Tomlinson, Bill

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Digital access to this material is pending artist's approval. Materials may be viewed onsite at the Goldsen Archive, Division of Rare and Manuscript Collections, Kroch Library, Cornell University.

A great deal of effort has been expended to design artificially intelligent systems by replicating human behaviors. The primary focus of this effort has been on replicating behavioral patterns with obvious survival benefits - the ability to navigate through a world, to gather resources, etc. In addition, researchers have preferred projects that are easy to replicate with computers - abilities relating to precision, repeatability and rapid processing. However, there are a great number of human behaviors that lack obvious survival benefits, and that may not lend themselves at first glance to computational implementation. For example, dreaming, adherence to false beliefs and social stereotyping are common human behavioral patterns that do not clearly lead to food, clothing or shelter (although it is certainly possible to tell convincing "Just So" stories about the value of each of these behaviors). As a hybrid artist/scientist, I seek to create interactive computational systems that shed light on these areas, as both artistic undertaking and scientific research.


Recent Submissions

Now showing 1 - 2 of 2
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    2006 Rockefeller New Media Foundation Proposal
    Tomlinson, Bill (2009-06-11T15:06:40Z)
    The EcoRaft Project is an interactive installation about the process ofrestoration ecology - the study of the regeneration of ecosystems. In the installation, three large computer monitors act as virtual islands ofhabitat inhabited by 3D animated plant and animal species. These animated animals and plants interact with each other in real-time, creating a lush virtual ecosystem. Three wireless Tablet PCs are "collecting boxes" that people can use to carry the organisms from island to island. By moving species between the islands, participants can explore the impact that each species has on the existing ecosystem, and experiment with the process of restoring the island's ecosystem after it has been depleted. In planning this installation I have been collaborating with Dr. Lynn Carpenter, one of the world's leading experts in restoration ecology, to embed key themes of this field in all aspects of the installation.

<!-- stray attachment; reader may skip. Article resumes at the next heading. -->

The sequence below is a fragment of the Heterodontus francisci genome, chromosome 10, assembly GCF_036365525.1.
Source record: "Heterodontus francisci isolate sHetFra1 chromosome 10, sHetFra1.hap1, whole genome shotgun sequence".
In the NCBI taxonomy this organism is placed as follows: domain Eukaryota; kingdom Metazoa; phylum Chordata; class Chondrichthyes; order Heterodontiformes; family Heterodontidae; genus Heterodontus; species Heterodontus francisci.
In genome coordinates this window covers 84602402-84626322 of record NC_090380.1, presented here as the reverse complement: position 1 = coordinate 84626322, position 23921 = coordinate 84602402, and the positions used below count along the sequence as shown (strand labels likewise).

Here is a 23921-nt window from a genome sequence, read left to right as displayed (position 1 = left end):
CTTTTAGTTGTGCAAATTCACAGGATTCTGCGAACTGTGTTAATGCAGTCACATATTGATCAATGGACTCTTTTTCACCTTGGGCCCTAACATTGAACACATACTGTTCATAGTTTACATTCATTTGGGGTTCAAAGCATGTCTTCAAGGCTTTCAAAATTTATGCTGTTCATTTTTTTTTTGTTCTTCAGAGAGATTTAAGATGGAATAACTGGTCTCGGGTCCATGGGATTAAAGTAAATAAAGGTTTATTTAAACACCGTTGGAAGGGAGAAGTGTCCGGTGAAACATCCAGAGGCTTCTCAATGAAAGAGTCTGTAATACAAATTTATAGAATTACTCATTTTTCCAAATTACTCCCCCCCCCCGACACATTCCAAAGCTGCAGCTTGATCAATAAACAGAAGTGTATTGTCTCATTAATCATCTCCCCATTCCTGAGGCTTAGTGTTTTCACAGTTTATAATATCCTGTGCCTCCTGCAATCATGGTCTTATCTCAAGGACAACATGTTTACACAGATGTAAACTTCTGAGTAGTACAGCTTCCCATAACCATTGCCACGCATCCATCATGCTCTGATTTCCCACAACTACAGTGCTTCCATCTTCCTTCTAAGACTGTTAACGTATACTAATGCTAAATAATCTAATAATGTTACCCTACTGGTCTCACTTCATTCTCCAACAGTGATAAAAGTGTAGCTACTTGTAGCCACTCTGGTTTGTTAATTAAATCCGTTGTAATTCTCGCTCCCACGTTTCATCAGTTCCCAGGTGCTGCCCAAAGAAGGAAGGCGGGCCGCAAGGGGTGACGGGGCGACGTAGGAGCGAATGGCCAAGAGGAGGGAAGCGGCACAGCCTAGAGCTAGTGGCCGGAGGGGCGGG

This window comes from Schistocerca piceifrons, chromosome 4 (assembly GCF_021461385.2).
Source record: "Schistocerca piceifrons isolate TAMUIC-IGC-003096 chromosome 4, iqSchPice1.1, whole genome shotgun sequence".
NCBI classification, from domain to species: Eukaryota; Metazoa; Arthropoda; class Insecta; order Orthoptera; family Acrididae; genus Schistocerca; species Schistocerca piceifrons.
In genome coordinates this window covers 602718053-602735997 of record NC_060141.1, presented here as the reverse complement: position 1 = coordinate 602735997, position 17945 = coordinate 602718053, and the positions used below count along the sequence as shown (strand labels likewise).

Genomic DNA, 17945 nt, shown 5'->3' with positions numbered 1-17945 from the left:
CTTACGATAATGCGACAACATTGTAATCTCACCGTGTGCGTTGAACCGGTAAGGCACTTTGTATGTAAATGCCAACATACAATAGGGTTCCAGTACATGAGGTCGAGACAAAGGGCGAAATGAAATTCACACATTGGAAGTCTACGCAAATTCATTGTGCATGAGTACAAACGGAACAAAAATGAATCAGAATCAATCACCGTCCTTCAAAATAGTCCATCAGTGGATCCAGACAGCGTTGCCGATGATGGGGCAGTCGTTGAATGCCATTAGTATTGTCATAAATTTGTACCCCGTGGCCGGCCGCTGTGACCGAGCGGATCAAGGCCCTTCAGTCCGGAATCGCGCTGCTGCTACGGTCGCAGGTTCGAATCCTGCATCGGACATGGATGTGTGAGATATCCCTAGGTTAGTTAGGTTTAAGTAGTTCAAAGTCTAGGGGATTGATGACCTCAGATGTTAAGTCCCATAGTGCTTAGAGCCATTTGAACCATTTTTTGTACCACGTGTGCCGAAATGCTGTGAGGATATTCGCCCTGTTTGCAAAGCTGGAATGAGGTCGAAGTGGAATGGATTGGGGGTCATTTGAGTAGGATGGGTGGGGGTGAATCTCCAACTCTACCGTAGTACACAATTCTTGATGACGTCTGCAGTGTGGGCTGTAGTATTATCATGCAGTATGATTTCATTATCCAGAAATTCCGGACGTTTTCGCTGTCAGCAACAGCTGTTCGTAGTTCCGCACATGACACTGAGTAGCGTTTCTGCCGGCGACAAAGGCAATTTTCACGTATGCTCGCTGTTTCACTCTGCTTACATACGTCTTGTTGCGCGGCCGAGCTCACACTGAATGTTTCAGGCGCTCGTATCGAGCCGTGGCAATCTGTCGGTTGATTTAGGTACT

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    2007 Rockefeller New Media Foundation Proposal
    Tomlinson, Bill (2009-03-31T16:37:34Z)
    The Somnolescent Intelligence installation enables people to interact with a virtual world, and in particular with an autonomous animated character who has simple computational dreams. This character, called the Dreamer, lives in a forest of ethereal trees. The Dreamer, who tends the trees, wanders around the world and remembers each tree in her forest. Periodically she sleeps, and dreams about the trees in her world. Her dreams are visualized above her head, and help her construct an understanding of the diversity of the trees that she tends. Visitors to the installation can alter the appearance of the trees using a mouse. Visitors may also use the mouse to intervene in the Dreamer's dreams, affecting the mental representations that she forms about her trees. The installation also includes a microphone through which people may hum quietly at the Dreamer to encourage her to sleep and dream peacefully, or make harsh noises to keep her awake or disrupt her dreams. Periodically the Dreamer plants a tree, the appearance of which reflect how well rested she is; through this process, the appearance of the virtual forest begins to reflect the way in which visitors have been interacting with her. Every several minutes a new Dreamer is born, and the old Dreamer sits down with her successor and passes on her primary mental representation of the trees in her forest.